It’s no wonder that we’ve become a nation obsessed with fighting a disease that affects our mothers, wives, sisters and friends. But now that we’ve put a pink ribbon on everything from hand lotion to breakfast foods, we must confront the real consequences of our increased “awareness”. Peggy Orenstein, who was twice diagnosed with breast cancer, writes that mammograms, while reducing by a small percentage the number of women diagnosed with late-stage cancer, are “far more likely to result in overdiagnosis and unnecessary treatment, including surgery, weeks of radiation and potentially toxic drugs.“
What’s the Big Idea?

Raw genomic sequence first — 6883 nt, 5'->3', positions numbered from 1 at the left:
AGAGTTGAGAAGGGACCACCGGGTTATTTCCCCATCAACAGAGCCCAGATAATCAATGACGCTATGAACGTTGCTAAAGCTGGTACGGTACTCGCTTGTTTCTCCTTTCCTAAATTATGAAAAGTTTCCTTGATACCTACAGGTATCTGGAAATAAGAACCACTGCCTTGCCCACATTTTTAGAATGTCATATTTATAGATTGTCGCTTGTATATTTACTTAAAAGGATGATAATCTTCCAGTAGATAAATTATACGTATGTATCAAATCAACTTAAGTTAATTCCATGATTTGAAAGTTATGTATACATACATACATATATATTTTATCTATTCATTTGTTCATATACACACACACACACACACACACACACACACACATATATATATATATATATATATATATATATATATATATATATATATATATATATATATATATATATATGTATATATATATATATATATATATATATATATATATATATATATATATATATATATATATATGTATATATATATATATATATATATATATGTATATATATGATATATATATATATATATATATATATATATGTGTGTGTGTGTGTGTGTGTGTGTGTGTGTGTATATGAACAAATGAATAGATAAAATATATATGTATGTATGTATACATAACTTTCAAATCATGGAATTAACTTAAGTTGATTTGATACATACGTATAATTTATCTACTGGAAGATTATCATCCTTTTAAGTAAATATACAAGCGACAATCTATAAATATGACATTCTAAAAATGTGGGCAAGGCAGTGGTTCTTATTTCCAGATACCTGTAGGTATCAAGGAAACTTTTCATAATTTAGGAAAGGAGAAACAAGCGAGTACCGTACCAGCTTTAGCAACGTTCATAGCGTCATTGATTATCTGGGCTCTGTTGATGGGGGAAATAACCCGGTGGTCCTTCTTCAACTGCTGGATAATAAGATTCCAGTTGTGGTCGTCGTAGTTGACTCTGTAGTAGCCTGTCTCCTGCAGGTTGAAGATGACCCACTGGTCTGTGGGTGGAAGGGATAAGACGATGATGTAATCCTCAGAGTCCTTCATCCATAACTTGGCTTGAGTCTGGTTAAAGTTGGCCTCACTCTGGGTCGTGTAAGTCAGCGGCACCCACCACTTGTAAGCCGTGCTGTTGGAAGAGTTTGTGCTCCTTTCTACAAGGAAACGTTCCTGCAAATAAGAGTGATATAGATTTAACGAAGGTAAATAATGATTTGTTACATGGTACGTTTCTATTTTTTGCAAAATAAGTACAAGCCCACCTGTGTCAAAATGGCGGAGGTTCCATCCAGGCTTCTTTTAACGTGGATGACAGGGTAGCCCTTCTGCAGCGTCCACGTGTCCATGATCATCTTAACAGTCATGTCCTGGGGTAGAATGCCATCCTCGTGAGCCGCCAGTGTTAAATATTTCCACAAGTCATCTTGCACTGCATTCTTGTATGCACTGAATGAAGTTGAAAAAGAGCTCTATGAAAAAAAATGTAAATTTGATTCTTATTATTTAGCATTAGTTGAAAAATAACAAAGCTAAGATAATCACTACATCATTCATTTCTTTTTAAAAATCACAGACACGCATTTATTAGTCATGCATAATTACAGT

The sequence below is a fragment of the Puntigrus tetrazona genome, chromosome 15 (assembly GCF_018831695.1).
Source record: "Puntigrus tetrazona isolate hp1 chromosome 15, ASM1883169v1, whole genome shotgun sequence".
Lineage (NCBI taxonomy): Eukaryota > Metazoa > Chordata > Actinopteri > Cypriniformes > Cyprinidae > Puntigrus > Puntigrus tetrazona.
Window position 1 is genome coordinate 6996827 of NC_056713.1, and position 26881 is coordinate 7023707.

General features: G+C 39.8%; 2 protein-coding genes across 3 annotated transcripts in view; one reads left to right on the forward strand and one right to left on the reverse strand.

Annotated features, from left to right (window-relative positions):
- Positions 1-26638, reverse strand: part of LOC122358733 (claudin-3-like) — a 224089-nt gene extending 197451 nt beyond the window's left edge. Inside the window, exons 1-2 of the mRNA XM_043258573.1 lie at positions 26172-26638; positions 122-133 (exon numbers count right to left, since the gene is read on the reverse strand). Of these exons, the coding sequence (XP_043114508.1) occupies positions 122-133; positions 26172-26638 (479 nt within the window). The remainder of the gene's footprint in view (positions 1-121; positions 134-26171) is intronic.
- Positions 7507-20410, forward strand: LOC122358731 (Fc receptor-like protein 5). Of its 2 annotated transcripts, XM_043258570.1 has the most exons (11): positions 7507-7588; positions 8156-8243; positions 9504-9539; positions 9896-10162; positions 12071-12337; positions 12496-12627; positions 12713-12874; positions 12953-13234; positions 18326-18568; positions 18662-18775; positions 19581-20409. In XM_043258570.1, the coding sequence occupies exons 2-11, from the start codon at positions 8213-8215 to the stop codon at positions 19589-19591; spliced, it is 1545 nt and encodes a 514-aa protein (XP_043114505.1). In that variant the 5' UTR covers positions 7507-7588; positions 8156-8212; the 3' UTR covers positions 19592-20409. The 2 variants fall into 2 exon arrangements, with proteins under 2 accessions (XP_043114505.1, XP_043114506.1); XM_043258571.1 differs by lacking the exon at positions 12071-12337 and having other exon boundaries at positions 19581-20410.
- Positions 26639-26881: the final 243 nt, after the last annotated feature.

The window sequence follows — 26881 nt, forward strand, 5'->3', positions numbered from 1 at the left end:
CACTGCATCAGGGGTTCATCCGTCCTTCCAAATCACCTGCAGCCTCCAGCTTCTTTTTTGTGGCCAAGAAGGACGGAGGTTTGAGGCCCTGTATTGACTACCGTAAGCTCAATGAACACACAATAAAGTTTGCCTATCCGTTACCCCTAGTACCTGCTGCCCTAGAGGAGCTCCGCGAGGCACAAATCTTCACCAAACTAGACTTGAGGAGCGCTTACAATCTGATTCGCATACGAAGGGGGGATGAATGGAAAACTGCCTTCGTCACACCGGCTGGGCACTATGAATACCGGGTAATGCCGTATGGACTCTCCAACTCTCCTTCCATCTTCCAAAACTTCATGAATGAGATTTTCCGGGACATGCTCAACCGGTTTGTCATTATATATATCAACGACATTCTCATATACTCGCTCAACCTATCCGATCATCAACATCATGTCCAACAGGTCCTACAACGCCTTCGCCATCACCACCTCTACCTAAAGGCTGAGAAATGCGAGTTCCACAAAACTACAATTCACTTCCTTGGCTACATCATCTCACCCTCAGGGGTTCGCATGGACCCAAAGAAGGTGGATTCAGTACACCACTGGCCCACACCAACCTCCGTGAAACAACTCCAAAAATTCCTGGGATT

As Orenstein says, “Awareness has become obliviousness.” And that obliviousness has resulted in a glut of neatly repeated, taken-at-face-value ideas that early detection equals survivorship, and a whole lot of women voluntarily losing their breasts. Orenstein continues, “We need to make sure that our focus and our pressure is bought to bear to where it needs to be. I can’t afford to have people squandering so much time and energy and money in the name of breast cancer.” Unforunately, a spate of sloganeering hasn’t yet translated into deeper public understanding.